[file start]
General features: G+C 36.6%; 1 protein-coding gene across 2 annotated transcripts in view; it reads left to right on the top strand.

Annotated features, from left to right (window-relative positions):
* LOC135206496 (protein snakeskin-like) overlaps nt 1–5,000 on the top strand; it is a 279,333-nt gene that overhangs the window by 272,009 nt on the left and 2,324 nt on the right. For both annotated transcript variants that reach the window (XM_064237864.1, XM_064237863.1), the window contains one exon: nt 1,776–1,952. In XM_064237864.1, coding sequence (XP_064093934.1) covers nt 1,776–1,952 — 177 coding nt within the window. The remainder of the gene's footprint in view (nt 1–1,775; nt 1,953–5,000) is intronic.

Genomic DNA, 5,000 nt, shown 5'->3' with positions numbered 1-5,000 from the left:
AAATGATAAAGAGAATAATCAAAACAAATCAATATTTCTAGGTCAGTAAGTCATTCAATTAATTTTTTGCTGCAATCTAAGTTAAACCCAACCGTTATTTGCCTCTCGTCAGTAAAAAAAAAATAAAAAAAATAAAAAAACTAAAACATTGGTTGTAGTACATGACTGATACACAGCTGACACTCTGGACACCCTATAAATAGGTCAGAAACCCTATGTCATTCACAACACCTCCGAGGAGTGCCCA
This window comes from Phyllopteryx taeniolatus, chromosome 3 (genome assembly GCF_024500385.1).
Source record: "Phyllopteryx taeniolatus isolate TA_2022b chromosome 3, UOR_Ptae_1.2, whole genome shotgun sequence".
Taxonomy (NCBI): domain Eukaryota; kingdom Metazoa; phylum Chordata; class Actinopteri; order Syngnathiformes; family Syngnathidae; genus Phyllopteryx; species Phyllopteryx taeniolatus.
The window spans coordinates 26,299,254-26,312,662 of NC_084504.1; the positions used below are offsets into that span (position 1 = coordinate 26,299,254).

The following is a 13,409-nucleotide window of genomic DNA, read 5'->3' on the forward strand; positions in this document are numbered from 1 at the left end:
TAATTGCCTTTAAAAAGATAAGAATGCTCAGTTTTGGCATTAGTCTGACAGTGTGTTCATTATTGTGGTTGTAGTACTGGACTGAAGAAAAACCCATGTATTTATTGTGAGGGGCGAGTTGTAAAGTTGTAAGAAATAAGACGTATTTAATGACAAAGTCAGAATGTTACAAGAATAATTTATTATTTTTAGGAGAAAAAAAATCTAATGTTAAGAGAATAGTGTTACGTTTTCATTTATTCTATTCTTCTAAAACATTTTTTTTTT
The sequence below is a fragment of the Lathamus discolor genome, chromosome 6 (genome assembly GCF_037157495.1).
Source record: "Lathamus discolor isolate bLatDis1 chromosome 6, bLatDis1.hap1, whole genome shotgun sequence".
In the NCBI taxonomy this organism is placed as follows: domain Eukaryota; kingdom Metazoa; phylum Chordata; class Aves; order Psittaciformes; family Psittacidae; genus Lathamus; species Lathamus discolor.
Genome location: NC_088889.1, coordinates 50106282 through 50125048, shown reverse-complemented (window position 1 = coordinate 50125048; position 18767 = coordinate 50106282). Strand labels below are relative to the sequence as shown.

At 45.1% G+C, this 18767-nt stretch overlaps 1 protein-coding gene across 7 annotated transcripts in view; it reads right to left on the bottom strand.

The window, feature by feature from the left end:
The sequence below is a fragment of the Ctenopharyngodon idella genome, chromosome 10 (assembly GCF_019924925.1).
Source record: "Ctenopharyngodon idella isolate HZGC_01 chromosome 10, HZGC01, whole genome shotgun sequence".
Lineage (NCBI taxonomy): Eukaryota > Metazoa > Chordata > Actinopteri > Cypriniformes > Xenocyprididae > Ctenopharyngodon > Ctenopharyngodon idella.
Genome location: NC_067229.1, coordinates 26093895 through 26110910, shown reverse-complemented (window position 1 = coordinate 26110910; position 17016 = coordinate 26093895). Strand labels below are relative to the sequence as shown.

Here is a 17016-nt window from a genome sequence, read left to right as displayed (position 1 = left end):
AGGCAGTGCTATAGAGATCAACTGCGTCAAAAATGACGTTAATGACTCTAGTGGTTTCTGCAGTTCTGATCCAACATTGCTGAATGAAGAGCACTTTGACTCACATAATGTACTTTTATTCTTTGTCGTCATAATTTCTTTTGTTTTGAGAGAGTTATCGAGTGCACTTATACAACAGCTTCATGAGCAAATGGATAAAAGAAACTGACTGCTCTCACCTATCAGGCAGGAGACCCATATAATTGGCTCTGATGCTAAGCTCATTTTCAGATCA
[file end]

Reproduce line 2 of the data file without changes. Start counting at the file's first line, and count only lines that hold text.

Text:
Annotated features, from left to right (window-relative positions):